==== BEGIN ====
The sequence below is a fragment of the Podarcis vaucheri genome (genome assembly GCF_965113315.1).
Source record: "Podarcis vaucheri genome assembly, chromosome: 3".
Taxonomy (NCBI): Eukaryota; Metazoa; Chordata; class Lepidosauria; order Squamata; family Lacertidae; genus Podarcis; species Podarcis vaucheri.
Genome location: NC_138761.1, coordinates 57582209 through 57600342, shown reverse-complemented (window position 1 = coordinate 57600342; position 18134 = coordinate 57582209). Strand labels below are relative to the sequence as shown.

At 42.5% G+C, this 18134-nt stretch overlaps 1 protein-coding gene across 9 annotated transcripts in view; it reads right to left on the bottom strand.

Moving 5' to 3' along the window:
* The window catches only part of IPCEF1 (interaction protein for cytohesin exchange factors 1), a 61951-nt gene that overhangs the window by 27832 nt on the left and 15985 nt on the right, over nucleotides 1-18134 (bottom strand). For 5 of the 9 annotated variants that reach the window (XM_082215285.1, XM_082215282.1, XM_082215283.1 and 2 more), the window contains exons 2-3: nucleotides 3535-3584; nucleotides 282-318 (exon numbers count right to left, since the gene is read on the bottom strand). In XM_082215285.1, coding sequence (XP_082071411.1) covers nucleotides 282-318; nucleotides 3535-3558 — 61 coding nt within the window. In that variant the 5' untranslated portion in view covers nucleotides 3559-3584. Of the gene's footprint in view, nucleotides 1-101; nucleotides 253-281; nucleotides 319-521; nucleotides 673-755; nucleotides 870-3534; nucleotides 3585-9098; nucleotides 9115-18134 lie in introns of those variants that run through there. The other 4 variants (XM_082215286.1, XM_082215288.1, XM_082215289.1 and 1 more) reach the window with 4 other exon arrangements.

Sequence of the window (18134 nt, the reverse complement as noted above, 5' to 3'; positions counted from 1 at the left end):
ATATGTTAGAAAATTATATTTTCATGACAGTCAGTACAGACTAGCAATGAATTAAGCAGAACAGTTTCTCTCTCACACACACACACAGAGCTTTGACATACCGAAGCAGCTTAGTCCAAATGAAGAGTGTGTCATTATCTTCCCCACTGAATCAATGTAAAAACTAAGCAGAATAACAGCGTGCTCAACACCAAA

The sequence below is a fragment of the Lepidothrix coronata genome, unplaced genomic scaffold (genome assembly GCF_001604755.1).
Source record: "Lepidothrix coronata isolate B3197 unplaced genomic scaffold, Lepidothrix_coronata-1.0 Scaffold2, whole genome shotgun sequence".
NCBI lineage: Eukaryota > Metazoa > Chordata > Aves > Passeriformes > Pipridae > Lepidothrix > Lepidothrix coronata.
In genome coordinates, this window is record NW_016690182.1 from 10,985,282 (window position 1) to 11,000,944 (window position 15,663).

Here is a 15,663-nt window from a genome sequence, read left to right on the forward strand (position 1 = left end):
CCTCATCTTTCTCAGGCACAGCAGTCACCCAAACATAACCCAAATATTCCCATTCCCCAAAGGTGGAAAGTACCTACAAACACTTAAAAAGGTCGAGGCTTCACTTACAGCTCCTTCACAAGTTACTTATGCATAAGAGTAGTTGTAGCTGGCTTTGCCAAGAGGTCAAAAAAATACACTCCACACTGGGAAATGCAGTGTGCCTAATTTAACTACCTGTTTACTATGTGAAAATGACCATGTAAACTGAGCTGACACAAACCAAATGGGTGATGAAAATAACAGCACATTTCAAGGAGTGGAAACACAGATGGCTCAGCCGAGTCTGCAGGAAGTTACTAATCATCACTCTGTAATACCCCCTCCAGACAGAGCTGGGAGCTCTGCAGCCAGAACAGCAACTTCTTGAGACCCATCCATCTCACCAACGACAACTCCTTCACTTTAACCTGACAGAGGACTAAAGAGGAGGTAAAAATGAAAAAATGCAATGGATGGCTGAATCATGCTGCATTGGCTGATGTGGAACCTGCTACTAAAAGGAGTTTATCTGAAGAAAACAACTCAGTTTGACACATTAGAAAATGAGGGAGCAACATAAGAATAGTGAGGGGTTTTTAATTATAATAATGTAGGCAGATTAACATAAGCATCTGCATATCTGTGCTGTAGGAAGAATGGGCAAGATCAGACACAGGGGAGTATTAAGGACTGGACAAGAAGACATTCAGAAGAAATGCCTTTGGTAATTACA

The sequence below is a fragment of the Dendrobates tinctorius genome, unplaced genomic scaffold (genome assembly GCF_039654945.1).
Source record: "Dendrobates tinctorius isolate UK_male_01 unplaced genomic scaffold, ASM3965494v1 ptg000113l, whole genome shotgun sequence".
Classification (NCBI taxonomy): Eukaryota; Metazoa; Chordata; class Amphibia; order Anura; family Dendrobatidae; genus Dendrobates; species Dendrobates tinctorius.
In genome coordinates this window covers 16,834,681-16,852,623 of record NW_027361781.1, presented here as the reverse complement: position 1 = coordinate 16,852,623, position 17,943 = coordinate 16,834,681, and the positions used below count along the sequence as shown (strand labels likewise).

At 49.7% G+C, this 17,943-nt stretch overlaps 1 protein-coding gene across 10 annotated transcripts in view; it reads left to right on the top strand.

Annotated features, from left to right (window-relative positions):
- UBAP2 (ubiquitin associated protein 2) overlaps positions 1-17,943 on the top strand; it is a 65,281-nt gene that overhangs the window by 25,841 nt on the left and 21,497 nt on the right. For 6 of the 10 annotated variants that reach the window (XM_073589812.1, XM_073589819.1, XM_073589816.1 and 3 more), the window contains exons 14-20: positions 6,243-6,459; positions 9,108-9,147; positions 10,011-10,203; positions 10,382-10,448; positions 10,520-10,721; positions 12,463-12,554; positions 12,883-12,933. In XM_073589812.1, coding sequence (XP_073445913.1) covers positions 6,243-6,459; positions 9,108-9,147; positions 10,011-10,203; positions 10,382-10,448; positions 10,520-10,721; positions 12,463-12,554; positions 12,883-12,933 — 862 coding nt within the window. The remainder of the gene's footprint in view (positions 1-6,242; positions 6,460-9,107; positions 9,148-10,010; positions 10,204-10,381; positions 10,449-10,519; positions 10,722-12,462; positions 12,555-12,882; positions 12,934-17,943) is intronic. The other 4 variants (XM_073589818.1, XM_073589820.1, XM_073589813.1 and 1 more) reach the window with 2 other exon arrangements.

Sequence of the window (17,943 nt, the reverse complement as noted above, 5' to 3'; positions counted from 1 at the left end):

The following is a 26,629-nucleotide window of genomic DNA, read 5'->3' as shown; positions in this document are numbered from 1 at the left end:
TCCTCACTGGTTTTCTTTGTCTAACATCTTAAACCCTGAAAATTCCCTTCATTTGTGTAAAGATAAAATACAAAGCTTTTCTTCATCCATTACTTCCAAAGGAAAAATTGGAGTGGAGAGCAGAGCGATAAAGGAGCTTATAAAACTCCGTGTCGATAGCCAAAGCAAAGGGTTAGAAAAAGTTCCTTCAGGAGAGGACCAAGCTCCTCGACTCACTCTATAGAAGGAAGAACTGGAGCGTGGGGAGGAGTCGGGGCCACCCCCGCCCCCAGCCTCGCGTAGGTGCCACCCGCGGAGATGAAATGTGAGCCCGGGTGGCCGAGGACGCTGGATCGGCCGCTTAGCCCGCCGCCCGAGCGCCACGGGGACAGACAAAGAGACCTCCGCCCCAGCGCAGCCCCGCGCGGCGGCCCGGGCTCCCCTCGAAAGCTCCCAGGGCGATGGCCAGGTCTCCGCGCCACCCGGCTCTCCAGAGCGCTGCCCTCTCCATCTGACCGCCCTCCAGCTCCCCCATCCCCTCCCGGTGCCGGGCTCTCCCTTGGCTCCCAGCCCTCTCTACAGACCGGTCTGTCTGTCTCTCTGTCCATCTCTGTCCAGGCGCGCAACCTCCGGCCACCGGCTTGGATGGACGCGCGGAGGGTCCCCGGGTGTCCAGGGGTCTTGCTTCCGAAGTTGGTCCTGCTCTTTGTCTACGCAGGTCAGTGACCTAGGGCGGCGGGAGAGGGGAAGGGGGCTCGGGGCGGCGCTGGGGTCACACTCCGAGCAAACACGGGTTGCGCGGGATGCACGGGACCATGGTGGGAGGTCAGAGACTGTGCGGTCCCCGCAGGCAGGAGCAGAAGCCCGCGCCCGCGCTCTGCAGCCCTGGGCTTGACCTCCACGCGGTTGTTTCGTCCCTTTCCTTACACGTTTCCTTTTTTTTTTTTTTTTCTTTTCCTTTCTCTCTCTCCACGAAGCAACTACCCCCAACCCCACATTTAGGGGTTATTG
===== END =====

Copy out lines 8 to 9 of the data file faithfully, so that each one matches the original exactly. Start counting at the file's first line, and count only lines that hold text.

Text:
Sequence of the window (18134 nt, the reverse complement as noted above, 5' to 3'; positions counted from 1 at the left end):
ATATGTTAGAAAATTATATTTTCATGACAGTCAGTACAGACTAGCAATGAATTAAGCAGAACAGTTTCTCTCTCACACACACACACAGAGCTTTGACATACCGAAGCAGCTTAGTCCAAATGAAGAGTGTGTCATTATCTTCCCCACTGAATCAATGTAAAAACTAAGCAGAATAACAGCGTGCTCAACACCAAA